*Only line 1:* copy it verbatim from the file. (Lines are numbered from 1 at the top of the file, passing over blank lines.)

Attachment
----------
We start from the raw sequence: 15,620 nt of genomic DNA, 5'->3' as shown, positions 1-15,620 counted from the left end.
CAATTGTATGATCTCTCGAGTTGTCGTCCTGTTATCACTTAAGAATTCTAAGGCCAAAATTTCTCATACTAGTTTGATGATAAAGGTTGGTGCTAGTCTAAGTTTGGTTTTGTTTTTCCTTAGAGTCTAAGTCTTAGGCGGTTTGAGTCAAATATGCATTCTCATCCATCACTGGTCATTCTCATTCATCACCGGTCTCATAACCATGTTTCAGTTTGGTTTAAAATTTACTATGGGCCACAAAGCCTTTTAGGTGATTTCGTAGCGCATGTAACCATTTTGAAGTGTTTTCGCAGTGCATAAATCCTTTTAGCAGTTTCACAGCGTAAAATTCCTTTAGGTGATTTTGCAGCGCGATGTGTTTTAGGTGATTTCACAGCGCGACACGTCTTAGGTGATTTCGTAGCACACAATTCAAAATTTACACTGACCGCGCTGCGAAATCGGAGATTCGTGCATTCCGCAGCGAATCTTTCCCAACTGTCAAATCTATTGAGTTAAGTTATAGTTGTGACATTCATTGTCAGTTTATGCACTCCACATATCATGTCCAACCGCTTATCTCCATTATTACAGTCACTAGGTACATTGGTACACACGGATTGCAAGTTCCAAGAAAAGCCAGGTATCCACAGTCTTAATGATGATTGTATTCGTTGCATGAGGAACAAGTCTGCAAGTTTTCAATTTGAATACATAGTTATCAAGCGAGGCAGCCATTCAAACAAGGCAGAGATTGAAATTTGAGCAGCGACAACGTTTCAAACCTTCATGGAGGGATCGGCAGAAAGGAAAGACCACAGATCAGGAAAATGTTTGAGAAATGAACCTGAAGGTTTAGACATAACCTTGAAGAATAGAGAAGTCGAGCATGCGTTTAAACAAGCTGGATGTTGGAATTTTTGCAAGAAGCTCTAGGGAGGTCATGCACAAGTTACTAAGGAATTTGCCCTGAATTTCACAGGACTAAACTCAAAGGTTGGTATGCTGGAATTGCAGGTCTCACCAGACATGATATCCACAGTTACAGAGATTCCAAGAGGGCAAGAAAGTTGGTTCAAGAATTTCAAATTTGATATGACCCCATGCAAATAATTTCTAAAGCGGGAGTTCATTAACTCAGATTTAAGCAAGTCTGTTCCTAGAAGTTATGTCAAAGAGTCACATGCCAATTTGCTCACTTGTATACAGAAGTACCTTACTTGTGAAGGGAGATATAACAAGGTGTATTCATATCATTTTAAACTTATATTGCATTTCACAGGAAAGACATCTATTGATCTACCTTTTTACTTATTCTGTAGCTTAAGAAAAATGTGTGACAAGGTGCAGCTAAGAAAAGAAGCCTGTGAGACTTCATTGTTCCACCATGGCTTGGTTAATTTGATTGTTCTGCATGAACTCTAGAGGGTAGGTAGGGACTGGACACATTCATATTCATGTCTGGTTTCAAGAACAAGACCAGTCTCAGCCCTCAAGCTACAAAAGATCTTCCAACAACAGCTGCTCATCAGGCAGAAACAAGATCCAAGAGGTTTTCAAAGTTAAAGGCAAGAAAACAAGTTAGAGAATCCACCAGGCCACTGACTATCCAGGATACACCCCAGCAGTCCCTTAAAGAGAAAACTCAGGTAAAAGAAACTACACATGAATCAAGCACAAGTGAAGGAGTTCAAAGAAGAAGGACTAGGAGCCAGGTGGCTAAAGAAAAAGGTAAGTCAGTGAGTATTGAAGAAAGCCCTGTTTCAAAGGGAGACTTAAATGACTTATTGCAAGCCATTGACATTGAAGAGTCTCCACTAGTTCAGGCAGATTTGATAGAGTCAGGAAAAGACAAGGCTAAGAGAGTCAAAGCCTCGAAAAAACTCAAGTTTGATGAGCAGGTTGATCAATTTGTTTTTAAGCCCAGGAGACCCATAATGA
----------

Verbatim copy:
We start from the raw sequence: 15,620 nt of genomic DNA, 5'->3' as shown, positions 1-15,620 counted from the left end.